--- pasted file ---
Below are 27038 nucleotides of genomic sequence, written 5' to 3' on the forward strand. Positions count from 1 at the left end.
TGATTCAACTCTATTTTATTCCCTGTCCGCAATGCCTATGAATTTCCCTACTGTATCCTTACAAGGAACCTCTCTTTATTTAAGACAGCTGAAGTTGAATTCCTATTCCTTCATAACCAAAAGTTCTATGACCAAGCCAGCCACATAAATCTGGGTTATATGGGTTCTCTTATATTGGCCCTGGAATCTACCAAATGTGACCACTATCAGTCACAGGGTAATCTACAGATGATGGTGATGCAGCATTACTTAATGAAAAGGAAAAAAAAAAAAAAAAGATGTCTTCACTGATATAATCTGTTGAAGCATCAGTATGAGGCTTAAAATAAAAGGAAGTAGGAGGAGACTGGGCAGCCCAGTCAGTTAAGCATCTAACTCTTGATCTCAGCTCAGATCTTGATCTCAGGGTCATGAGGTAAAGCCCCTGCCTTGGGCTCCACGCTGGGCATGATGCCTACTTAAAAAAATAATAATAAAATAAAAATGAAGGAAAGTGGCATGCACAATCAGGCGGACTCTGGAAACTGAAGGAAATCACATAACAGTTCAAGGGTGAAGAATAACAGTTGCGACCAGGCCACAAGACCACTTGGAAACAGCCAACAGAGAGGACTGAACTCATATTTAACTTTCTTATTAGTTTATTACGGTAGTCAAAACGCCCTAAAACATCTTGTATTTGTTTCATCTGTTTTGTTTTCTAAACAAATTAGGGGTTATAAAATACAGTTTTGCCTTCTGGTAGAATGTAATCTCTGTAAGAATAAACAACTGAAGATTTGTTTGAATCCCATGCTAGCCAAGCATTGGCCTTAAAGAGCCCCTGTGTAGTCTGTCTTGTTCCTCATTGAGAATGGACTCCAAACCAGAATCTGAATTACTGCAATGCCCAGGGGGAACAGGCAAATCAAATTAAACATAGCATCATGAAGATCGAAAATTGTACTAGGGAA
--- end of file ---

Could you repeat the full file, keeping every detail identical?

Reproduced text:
Below are 27038 nucleotides of genomic sequence, written 5' to 3' on the forward strand. Positions count from 1 at the left end.
TGATTCAACTCTATTTTATTCCCTGTCCGCAATGCCTATGAATTTCCCTACTGTATCCTTACAAGGAACCTCTCTTTATTTAAGACAGCTGAAGTTGAATTCCTATTCCTTCATAACCAAAAGTTCTATGACCAAGCCAGCCACATAAATCTGGGTTATATGGGTTCTCTTATATTGGCCCTGGAATCTACCAAATGTGACCACTATCAGTCACAGGGTAATCTACAGATGATGGTGATGCAGCATTACTTAATGAAAAGGAAAAAAAAAAAAAAAAGATGTCTTCACTGATATAATCTGTTGAAGCATCAGTATGAGGCTTAAAATAAAAGGAAGTAGGAGGAGACTGGGCAGCCCAGTCAGTTAAGCATCTAACTCTTGATCTCAGCTCAGATCTTGATCTCAGGGTCATGAGGTAAAGCCCCTGCCTTGGGCTCCACGCTGGGCATGATGCCTACTTAAAAAAATAATAATAAAATAAAAATGAAGGAAAGTGGCATGCACAATCAGGCGGACTCTGGAAACTGAAGGAAATCACATAACAGTTCAAGGGTGAAGAATAACAGTTGCGACCAGGCCACAAGACCACTTGGAAACAGCCAACAGAGAGGACTGAACTCATATTTAACTTTCTTATTAGTTTATTACGGTAGTCAAAACGCCCTAAAACATCTTGTATTTGTTTCATCTGTTTTGTTTTCTAAACAAATTAGGGGTTATAAAATACAGTTTTGCCTTCTGGTAGAATGTAATCTCTGTAAGAATAAACAACTGAAGATTTGTTTGAATCCCATGCTAGCCAAGCATTGGCCTTAAAGAGCCCCTGTGTAGTCTGTCTTGTTCCTCATTGAGAATGGACTCCAAACCAGAATCTGAATTACTGCAATGCCCAGGGGGAACAGGCAAATCAAATTAAACATAGCATCATGAAGATCGAAAATTGTACTAGGGAA